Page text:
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How Do Federal Bail and Bonds Work? What to Expect After an Arrest

By Spodek Law Group | October 19, 2023
(Last Updated On: October 20, 2023)

Last Updated on: 20th October 2023, 09:30 am


How Do Federal Bail and Bonds Work? What to Expect After an Arrest

Getting arrested can be scary and confusing. Most people don’t know much about how bail works or what to expect after being arrested. This article will explain bail bonds, how much bail costs, what factors affect bail, and what happens after you get arrested so you can be prepared.

What is Bail?

When someone gets arrested, they are taken into police custody. The purpose of bail is to allow the defendant to be released until their trial. The court sets a bail amount as collateral to make sure the defendant shows up for their court hearings and trial.

If the defendant can pay the bail amount, they can get out of jail while waiting for their trial. The bail money is returned after the trial is over, as long as they didn’t miss any court dates.

If the defendant can’t afford to pay the full bail amount, they can use a bail bondsman. The bondsman will pay the bail amount for a fee, usually 10% of the full bail amount. This allows the defendant to get out of jail without paying the full amount.

How Much Does Bail Cost?

Bail amounts vary greatly depending on the crime. For minor offenses like petty theft or traffic violations, bail might be a couple hundred dollars. For more serious federal offenses like drug trafficking, bail can be $100,000 or more.

Federal judges consider these factors when setting bail:

  • Severity of the crime
  • Defendant’s criminal history and likelihood to reoffend
  • Safety of the community
  • Probability the defendant will flee before trial
  • Defendant’s financial resources

More serious crimes equal higher bail amounts. Defendants with long criminal histories or a high risk of fleeing also get higher bail. Wealthy defendants may get higher bail because they can afford it.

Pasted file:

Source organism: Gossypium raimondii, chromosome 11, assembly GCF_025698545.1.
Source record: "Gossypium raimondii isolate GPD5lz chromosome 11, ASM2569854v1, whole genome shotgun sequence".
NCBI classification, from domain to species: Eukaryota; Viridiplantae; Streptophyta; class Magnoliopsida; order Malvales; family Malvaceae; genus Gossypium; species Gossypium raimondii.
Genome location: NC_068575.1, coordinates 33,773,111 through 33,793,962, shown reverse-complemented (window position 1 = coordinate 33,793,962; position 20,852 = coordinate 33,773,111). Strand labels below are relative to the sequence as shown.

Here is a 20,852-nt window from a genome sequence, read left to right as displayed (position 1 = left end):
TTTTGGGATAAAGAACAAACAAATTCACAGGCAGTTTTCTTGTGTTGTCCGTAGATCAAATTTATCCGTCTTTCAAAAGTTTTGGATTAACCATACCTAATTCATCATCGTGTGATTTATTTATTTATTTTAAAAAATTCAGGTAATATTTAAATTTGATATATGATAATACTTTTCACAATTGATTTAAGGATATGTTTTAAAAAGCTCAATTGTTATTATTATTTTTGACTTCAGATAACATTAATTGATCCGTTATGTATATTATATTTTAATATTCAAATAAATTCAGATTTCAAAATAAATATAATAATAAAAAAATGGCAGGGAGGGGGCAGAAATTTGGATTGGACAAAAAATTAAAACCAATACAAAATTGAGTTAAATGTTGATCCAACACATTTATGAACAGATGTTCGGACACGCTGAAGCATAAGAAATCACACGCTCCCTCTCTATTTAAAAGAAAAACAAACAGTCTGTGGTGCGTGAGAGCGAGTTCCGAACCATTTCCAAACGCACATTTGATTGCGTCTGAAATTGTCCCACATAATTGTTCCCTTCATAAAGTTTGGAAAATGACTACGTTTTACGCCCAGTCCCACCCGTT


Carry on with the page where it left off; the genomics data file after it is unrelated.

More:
Can Bail Be Denied?

Yes, judges can deny bail and keep defendants in jail until the trial in certain circumstances. Bail can be denied for defendants charged with capital crimes like murder, or if the judge decides the defendant is a flight risk or a danger to the community.

The 8th Amendment prohibits excessive bail amounts. But it doesn’t guarantee everyone gets bail. So denying bail is constitutional in some cases.

What is a Bail Bond?

A bail bond allows a defendant to pay a portion of the bail amount through a bail bondsman. The bondsman charges a nonrefundable fee, usually 10% of the bail amount. The bondsman also requires collateral like a house or car to cover the rest of the bail if the defendant disappears.

Bail bondsmen are licensed and regulated in each state. They have agreements with the local courts to pay bail amounts for defendants. Their fee and collateral requirements vary.

Here’s how bail bonds work:

  1. The court sets your bail amount, say $20,000.
  2. You pay a bail bondsman 10% of that amount, so $2,000.
  3. The bondsman pays the $20,000 bail to release you from jail.
  4. You get your trial date and must appear in court.
  5. If you attend all court dates, the bondsman returns your $2,000 fee after the trial.
  6. If you miss court, the bondsman will hunt you down to recover the $20,000 bail.

Bail bonds are a good option if you can’t afford to pay the full bail amount. But the bondsman may require collateral and can come after you if you miss court dates.

What Happens at the Initial Appearance?

After getting arrested, you’ll be brought before a judge within 24 hours for an initial or arraignment hearing. This first court appearance has three main parts:

  1. Charges Read: The judge reads the charges against you and confirms you understand them.
  2. Bail Set or Denied: The judge decides whether to set bail and how much, or denies bail. Factors like flight risk and danger to the community are considered.
  3. Plea Entered: You enter a plea of guilty, not guilty, or no contest. Pleas can be changed later.

This initial hearing is usually quick, taking less than an hour. You’ll just learn the charges and bail amount. More complex issues are handled at later hearings.

What Happens at the Detention Hearing?

If bail was denied at your first court appearance, the judge will schedule a detention hearing within 3-5 days. This is your chance to argue for bail by presenting evidence you’re not a flight risk or danger.